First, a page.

When the Jews were given liberty to defend themselves against their enemies, it seems not to have been against the Persians in whose country they dwelt, but no doubt against the Amalekites who had also been dwelling in Persia. It is stated that many of the people of the land became Jews [proselytes] when they saw how God cared for them in this experience. See Esther 8:16,17. By the ‘people of the land’ is meant the Persians. Esther was a cousin of Mordecai; she was an orphan and had been reared by him. She was the means of bringing deliverance to her people, and the story centers around the question addressed to her by Mordecai, ‘Who knoweth whether thou are come to the kingdom for such a time as this?’ Esther 4:14.” (Boose)

General Outline for the Book of Esther:

I. Providential Preparation for the Impending Time of Danger for the Jews (Esther 1-2)
A. In the Placing of Esther (1:1-2:18)
B. In the Prudence of Mordecai (2:19-23)

II. Providential Preservation in the Time of Danger for the Jews (Esther 3-10)
A. The Plot of Haman (3)
B. The Plan of Esther and Mordecai (4-7)
C. The Promotion of Mordecai (8)
D. The Preeminence of the Jews (9-10)
1. The Entrusting of Power to the Jews- An Exhibition of God’s Providence (9:1-16)
2. The Institution of the Feast of Purim- In Memory of God’s Providence (9:17-32)
3. The Issue of Providence- Power and Peace for the Jews (10)

The Preserving Providence of God
(Esther 1-10)

Chapter One

(1.) The King Ahasuerus mentioned here is also known as ___________________________ who reigned from __________ B.C. until __________ B.C.

2, He offered a feast which lasted for ___________________________, and all of the __________________________________ of the various provinces over which he ruled were to be present.

(3.) ______________________ refusal to participate in this display of her beauty caused the king’s joy immediately turned to anger.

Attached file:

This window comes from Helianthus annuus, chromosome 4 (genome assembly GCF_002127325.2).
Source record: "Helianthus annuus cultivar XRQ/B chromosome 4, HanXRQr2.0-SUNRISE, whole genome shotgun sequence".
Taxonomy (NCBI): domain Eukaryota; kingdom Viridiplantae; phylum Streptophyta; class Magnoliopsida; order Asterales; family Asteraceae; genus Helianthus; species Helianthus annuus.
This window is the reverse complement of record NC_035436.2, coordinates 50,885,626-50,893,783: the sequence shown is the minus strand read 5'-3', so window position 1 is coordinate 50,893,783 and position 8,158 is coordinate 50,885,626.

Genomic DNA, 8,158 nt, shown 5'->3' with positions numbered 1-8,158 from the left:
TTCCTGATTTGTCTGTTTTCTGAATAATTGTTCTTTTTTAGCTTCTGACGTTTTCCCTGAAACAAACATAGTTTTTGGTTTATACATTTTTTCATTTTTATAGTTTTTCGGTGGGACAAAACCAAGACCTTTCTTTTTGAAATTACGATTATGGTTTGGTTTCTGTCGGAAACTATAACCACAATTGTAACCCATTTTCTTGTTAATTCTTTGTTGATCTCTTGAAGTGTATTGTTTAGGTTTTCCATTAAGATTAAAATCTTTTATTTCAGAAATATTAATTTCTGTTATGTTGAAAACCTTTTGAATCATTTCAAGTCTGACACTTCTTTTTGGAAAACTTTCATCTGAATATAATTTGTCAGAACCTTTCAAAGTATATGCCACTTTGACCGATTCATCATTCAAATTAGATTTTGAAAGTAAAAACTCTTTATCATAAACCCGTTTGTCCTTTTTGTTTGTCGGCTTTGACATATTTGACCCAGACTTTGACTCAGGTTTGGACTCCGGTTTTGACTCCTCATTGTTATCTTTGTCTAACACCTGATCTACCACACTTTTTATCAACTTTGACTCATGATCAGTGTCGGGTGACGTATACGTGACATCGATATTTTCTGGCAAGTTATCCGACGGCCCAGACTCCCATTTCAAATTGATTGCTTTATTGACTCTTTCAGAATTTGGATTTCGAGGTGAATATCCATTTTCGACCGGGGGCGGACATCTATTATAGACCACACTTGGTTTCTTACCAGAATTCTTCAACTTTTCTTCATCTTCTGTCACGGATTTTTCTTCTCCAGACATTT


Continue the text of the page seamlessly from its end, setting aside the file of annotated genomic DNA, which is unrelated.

4. The council suggested that the king write a letter stating that Vashti would be _________________________ from the king’s presence and that her _______________________ be given to another woman who would obey.

Chapter Two

1. The king appointed a staff to search the kingdom for the fairest _______________________ and have them brought to the palace chamberlain for grooming and ________________________________.

2. Then, at a set time, they would be brought before the king, and he would choose one to be the _____________________________.

(3.) Mordecai was a Jew who had a position in the ________________________ service.

(4.) He had taken the responsibility of raising his cousin _______________________ which means “__________________.”

(5.) Her name was changed to _______________ which means “_____________.”

6. Mordecai instructed her not to tell anyone in the palace that she was a _________.

7. The king chose her above all the virgins and made her _____________________ in the place of ___________________.

8. _____________________ and ___________________, two of the kings officers, planned to use their access into the king’s chamber to kill him.

9. God allowed ______________________ to hear the men’s plan, and they were found guilty and hanged.

Chapter Three